Coronary Artery Disease (CAD)
Coronary artery disease (CAD) is the buildup of plaques (fatty deposits and cholesterol) in the coronary arteries which narrows or blocks the coronary arteries, causing reduced blood flow to the heart. The coronary arteries are arteries that transfer oxygen-rich blood to your heart.
Reduced blood flow to the heart can cause chest pain and shortness of breath. When the coronary artery is completely blocked and blood is not flowing to the heart, it could lead to a heart attack.
Coronary Artery Disease (CAD) Symptoms
CAD is a progressive disease that develops slowly over time. It might take several years or decades before you start experiencing symptoms.
Signs and symptoms include:
- Chest pain
- Shortness of breath
- Heart palpitations
- Heart attack
Coronary Artery Disease (CAD) Causes
Plaques that accumulate on the walls of the coronary artery are the common cause of coronary artery disease. It can take decades for plaques to accumulate enough on the walls of the coronary artery to the extent of narrowing or blocking the artery.
Several factors increase the risk of developing CAD. These include:
- High blood cholesterol levels
- A family history of heart disease
- Uncontrolled high blood pressure
- Being overweight or obese
- Excessive stress
- Inactivity or lack of exercise
- Eating unhealthy foods
- Men over the age of 45
Coronary Artery Disease (CAD) Diagnosis
A physical exam will be conducted and your medical history reviewed. Different tests may be conducted. Tests that may be conducted include:
The echocardiogram test produces images of your heart using sound waves. Your doctor will be able to view your heart and determine if all parts are working well.
Other tests that may be conducted include:
- Exercise stress test
- Nuclear stress test
- Cardiac CT scan
- Cardiac catheterization and angiogram
- Coronary calcium scan
- Blood tests
Coronary Artery Disease (CAD) Treatment in Waco, TX
Treatment is aimed at improving your symptoms and reducing your risk of complications.
Treatment options include:
1. Lifestyle Changes
Lifestyle changes help to reduce your risk factors and may stop plaques from building in your coronary arteries.
Lifestyle changes that you should practice include:
- Stop smoking
- Eat healthy foods
- Exercise regularly
- Engage in physical activities
- Lose excess weight
- Reduce stress
- Control your cholesterol and blood pressure levels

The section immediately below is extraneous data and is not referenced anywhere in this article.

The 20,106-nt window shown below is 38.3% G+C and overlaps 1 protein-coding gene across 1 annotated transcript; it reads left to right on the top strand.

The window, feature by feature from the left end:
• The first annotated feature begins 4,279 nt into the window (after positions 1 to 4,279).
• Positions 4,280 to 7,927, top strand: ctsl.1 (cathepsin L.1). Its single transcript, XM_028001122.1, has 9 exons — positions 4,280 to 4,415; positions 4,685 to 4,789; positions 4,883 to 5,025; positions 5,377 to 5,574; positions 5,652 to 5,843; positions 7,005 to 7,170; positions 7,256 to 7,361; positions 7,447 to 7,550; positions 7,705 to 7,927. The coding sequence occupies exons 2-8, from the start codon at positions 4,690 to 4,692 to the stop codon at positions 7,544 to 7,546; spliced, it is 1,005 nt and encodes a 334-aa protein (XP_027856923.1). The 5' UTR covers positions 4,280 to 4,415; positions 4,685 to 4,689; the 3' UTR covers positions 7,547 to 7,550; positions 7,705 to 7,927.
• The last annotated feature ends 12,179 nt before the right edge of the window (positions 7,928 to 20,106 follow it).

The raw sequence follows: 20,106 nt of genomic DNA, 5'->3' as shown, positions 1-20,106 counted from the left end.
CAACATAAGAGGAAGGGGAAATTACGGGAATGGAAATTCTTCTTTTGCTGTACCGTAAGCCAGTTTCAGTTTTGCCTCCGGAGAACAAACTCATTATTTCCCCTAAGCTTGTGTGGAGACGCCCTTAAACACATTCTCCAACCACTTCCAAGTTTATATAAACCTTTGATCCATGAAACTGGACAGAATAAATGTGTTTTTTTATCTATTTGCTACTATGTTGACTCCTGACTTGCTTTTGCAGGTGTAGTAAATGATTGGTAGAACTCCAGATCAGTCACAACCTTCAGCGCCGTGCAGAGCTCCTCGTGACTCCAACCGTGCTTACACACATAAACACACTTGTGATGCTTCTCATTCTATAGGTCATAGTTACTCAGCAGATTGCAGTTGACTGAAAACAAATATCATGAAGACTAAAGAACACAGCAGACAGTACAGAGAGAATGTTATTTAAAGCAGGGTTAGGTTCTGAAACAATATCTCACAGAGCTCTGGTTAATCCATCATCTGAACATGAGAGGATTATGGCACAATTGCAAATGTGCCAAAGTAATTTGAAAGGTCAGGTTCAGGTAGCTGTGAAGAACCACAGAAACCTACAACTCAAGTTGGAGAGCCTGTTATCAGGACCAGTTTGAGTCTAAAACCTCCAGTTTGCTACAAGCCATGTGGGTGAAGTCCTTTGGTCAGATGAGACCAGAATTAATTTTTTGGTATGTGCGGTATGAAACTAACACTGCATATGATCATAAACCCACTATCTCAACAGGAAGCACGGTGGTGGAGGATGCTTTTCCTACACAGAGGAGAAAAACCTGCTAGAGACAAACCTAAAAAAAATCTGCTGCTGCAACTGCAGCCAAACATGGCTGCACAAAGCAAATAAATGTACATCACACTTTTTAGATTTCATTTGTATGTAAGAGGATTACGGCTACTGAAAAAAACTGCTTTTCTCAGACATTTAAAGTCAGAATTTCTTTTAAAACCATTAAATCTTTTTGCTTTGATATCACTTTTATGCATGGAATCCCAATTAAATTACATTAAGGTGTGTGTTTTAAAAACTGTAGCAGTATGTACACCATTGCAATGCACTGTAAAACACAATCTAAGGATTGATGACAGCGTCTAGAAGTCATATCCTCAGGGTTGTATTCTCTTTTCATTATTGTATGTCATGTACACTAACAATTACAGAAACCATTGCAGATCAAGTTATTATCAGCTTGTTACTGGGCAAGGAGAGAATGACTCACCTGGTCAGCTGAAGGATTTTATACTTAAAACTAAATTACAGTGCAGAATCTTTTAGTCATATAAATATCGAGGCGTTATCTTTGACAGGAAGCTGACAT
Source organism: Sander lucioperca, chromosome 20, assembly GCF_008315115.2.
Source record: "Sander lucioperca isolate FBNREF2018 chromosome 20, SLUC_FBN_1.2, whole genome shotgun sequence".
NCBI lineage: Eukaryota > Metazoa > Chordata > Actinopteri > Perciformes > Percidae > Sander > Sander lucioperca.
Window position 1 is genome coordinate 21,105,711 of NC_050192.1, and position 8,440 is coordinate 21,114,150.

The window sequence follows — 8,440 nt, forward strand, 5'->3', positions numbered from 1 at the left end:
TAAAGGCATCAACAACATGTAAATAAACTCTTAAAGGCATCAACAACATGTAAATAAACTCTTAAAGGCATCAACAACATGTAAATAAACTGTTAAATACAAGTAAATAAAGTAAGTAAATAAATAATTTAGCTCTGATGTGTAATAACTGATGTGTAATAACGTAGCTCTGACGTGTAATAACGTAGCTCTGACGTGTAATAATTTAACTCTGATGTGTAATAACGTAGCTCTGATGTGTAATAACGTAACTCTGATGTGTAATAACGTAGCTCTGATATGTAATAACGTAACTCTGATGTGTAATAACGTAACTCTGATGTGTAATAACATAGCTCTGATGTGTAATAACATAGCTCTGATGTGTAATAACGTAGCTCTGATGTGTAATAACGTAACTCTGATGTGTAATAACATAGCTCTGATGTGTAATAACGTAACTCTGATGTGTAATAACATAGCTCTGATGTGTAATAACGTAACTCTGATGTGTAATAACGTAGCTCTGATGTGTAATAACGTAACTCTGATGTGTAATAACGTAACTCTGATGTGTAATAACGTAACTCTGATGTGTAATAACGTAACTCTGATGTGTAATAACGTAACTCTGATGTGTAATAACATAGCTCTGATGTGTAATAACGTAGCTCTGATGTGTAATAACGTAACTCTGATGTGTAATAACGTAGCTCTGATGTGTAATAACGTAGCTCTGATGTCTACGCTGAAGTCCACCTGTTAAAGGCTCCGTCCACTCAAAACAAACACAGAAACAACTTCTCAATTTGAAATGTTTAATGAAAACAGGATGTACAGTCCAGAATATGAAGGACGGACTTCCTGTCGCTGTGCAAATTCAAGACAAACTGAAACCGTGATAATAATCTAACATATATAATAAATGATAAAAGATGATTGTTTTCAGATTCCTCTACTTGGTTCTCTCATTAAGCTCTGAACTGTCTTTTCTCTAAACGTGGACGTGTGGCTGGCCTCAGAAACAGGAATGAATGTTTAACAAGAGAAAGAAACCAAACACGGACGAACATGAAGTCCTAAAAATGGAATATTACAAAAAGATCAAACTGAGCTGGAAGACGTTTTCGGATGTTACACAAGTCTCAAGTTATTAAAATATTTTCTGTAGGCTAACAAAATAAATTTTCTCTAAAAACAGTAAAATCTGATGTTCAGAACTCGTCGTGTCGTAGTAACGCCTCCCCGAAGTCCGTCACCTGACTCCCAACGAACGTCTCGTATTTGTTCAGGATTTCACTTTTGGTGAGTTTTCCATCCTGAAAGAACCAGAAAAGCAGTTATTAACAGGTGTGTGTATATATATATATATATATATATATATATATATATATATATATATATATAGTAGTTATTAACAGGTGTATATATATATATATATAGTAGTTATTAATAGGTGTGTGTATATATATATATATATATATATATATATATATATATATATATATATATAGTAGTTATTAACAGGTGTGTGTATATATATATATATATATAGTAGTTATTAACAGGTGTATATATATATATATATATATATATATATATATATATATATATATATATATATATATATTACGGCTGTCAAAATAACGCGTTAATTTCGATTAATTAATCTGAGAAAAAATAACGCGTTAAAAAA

- Limit your intake of alcohol
Medications that may be prescribed for coronary artery disease include:
Blood thinners such as aspirin and warfarin can help reduce the tendency of your blood to clot. Blood thinners help to also prevent blood clots and reduce obstruction in the coronary arteries.
These medications help to slow down the heart rate and decrease blood pressure. They also reduce the risk of future attacks.
Calcium channel blockers
These drugs may be used as alternatives to beta-blockers or in combination.
This drug may help with chest pain. It may be used in combination with a beta-blocker or as an alternative.
These medications modify cholesterol deposits in the coronary arteries. They help to reduce bad cholesterol or low-density lipoprotein in the body.
Angiotensin-converting enzyme (ACE) inhibitors
These medications reduce blood pressure and may also help prevent the progression of CAD.
If medications don’t improve coronary artery disease, surgery may be recommended.
Surgical procedures for coronary artery disease include:
Angioplasty and stenting
This procedure involves inserting a catheter with a balloon into the narrowed artery. When in place, the balloon is inflated to increase in size and widen the artery to allow blood flow. A stent is placed in the artery to keep it open.
Coronary artery bypass
This surgery is done to create a new pathway for blood to flow through. A healthy artery is harvested from another part of your body and then bypassed through the blocked artery. Blood then flows through the healthy artery.
Can you be cured of Coronary Artery Disease?
It is not curable. Treatment is aimed at improving your symptoms and reducing your risk of complications such as a heart attack.
How long can you live with CAD?
CAD is not a death sentence and doesn’t shorten your lifespan. With effective treatment, you can live your full life with this disease.
What happens if coronary artery disease is left untreated?
If left untreated, coronary artery disease can get worse and cause complications. It could lead to heart attacks or heart failure.
At what age does CAD begin?
CAD is a progressive disease that starts at a very young age. It could take decades before you start to notice any symptoms. It can start even before your teenage. Your lifestyle will determine how slow or fast it progresses. Treatments are usually provided when you start experiencing symptoms.